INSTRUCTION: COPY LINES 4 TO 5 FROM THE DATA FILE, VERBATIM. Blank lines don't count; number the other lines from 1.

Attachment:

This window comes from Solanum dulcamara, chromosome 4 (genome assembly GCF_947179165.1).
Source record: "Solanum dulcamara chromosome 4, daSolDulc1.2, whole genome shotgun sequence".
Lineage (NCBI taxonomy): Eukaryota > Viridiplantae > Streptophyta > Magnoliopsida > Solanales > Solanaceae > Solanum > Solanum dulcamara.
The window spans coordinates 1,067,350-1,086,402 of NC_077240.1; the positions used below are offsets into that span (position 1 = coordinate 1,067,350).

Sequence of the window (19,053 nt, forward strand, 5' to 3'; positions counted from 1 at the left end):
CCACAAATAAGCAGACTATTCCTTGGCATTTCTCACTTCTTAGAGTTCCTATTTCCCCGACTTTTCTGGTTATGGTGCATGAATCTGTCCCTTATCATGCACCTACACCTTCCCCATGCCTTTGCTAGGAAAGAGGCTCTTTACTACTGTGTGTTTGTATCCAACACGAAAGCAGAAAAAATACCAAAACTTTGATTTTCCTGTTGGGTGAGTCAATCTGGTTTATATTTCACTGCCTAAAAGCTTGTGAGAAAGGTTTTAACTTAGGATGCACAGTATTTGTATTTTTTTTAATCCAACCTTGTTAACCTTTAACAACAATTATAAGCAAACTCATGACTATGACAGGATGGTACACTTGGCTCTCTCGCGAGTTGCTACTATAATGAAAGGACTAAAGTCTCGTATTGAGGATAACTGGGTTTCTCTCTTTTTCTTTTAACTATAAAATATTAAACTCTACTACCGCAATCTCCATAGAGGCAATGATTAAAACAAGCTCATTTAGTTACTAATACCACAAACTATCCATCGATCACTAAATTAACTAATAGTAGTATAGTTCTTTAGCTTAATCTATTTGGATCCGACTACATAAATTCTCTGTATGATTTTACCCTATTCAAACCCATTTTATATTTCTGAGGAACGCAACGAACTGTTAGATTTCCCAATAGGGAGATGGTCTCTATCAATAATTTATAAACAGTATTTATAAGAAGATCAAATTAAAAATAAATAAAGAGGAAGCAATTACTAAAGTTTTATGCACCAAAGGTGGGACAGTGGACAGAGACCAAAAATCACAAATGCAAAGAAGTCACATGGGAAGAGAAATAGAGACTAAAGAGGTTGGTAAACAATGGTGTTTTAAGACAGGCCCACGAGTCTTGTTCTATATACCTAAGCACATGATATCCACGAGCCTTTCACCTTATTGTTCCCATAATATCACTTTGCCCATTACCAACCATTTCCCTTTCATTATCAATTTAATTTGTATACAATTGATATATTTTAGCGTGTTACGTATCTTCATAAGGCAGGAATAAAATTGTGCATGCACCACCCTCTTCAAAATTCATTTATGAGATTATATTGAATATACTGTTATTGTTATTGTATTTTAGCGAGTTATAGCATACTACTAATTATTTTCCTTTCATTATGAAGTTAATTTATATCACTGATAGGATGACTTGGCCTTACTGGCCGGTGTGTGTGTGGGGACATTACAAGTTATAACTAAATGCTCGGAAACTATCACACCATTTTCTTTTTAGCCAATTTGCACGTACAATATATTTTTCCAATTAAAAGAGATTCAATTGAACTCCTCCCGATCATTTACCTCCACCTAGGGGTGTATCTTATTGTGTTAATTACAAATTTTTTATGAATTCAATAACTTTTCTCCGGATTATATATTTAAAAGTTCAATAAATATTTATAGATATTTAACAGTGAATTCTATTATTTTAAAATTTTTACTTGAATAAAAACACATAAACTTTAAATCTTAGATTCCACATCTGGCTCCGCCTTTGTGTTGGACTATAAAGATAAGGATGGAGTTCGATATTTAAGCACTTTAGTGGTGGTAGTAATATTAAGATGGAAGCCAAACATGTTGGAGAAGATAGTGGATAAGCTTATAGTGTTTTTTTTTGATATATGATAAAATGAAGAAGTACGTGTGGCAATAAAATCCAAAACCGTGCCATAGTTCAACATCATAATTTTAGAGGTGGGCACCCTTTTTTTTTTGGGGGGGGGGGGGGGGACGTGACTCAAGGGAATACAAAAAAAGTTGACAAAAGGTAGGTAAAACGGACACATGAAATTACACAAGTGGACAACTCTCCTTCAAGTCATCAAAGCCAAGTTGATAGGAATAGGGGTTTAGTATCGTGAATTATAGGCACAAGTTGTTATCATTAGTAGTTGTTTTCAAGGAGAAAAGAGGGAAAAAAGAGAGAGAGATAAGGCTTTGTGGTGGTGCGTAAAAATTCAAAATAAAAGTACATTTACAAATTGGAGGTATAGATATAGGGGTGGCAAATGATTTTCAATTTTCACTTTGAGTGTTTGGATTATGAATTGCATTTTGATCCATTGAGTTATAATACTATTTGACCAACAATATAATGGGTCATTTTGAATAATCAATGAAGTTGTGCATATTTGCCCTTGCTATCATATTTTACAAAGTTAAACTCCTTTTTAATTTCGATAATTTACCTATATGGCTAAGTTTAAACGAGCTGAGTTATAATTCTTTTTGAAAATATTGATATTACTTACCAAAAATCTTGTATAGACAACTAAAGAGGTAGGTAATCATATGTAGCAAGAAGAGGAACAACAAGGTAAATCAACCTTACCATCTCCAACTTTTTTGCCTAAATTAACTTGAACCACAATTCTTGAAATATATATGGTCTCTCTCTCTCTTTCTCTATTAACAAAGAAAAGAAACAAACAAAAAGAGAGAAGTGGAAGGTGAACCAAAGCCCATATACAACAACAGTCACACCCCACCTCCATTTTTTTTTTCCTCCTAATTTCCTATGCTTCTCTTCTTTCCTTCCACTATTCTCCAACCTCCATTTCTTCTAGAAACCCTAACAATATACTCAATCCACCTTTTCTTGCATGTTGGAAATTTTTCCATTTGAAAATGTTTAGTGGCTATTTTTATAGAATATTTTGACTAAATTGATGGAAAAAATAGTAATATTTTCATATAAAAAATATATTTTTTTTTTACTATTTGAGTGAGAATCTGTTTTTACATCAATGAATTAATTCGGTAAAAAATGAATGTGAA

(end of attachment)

The window spans coordinates 1,067,350-1,086,402 of NC_077240.1; the positions used below are offsets into that span (position 1 = coordinate 1,067,350).

Sequence of the window (19,053 nt, forward strand, 5' to 3'; positions counted from 1 at the left end):